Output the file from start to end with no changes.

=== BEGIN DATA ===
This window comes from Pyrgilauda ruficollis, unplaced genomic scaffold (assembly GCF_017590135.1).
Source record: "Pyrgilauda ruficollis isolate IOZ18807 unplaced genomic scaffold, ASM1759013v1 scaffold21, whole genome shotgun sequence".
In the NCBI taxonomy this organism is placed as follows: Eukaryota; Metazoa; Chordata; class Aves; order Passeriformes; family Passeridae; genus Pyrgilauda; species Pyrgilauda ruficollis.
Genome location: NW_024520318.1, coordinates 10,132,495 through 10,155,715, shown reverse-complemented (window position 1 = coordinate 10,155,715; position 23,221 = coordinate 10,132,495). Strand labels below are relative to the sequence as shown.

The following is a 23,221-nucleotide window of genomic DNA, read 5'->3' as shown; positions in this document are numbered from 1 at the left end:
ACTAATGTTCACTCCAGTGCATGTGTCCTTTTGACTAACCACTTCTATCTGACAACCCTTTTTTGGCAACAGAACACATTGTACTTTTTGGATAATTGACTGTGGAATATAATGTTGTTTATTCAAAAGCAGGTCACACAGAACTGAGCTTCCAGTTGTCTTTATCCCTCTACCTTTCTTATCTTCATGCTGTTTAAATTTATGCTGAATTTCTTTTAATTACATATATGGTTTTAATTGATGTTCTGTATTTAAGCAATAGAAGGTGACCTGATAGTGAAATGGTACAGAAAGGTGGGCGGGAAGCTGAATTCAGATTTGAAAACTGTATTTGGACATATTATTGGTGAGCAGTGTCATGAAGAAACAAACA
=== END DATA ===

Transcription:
This window comes from Pyrgilauda ruficollis, unplaced genomic scaffold (assembly GCF_017590135.1).
Source record: "Pyrgilauda ruficollis isolate IOZ18807 unplaced genomic scaffold, ASM1759013v1 scaffold21, whole genome shotgun sequence".
In the NCBI taxonomy this organism is placed as follows: Eukaryota; Metazoa; Chordata; class Aves; order Passeriformes; family Passeridae; genus Pyrgilauda; species Pyrgilauda ruficollis.
Genome location: NW_024520318.1, coordinates 10,132,495 through 10,155,715, shown reverse-complemented (window position 1 = coordinate 10,155,715; position 23,221 = coordinate 10,132,495). Strand labels below are relative to the sequence as shown.

The following is a 23,221-nucleotide window of genomic DNA, read 5'->3' as shown; positions in this document are numbered from 1 at the left end:
ACTAATGTTCACTCCAGTGCATGTGTCCTTTTGACTAACCACTTCTATCTGACAACCCTTTTTTGGCAACAGAACACATTGTACTTTTTGGATAATTGACTGTGGAATATAATGTTGTTTATTCAAAAGCAGGTCACACAGAACTGAGCTTCCAGTTGTCTTTATCCCTCTACCTTTCTTATCTTCATGCTGTTTAAATTTATGCTGAATTTCTTTTAATTACATATATGGTTTTAATTGATGTTCTGTATTTAAGCAATAGAAGGTGACCTGATAGTGAAATGGTACAGAAAGGTGGGCGGGAAGCTGAATTCAGATTTGAAAACTGTATTTGGACATATTATTGGTGAGCAGTGTCATGAAGAAACAAACA